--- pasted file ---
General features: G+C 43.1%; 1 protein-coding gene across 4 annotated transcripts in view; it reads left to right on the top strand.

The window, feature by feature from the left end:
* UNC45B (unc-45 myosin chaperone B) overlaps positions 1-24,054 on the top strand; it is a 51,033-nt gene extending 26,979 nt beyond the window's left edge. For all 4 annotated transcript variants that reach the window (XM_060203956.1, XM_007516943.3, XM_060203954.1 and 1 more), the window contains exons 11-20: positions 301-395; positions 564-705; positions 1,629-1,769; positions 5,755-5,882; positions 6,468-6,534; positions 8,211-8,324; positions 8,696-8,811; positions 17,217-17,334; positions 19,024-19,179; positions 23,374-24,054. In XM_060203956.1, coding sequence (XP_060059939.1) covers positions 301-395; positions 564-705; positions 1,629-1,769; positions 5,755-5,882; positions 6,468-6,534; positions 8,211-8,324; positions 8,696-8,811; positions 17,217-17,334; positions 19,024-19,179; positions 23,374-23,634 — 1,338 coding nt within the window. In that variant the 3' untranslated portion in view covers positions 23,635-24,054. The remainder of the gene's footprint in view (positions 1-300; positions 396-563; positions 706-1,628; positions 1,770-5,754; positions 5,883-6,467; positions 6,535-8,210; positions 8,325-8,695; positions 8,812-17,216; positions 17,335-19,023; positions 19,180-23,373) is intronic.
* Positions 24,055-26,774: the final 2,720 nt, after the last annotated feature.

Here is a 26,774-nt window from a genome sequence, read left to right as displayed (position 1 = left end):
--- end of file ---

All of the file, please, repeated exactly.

General features: G+C 43.1%; 1 protein-coding gene across 4 annotated transcripts in view; it reads left to right on the top strand.

The window, feature by feature from the left end:
* UNC45B (unc-45 myosin chaperone B) overlaps positions 1-24,054 on the top strand; it is a 51,033-nt gene extending 26,979 nt beyond the window's left edge. For all 4 annotated transcript variants that reach the window (XM_060203956.1, XM_007516943.3, XM_060203954.1 and 1 more), the window contains exons 11-20: positions 301-395; positions 564-705; positions 1,629-1,769; positions 5,755-5,882; positions 6,468-6,534; positions 8,211-8,324; positions 8,696-8,811; positions 17,217-17,334; positions 19,024-19,179; positions 23,374-24,054. In XM_060203956.1, coding sequence (XP_060059939.1) covers positions 301-395; positions 564-705; positions 1,629-1,769; positions 5,755-5,882; positions 6,468-6,534; positions 8,211-8,324; positions 8,696-8,811; positions 17,217-17,334; positions 19,024-19,179; positions 23,374-23,634 — 1,338 coding nt within the window. In that variant the 3' untranslated portion in view covers positions 23,635-24,054. The remainder of the gene's footprint in view (positions 1-300; positions 396-563; positions 706-1,628; positions 1,770-5,754; positions 5,883-6,467; positions 6,535-8,210; positions 8,325-8,695; positions 8,812-17,216; positions 17,335-19,023; positions 19,180-23,373) is intronic.
* Positions 24,055-26,774: the final 2,720 nt, after the last annotated feature.

Here is a 26,774-nt window from a genome sequence, read left to right as displayed (position 1 = left end):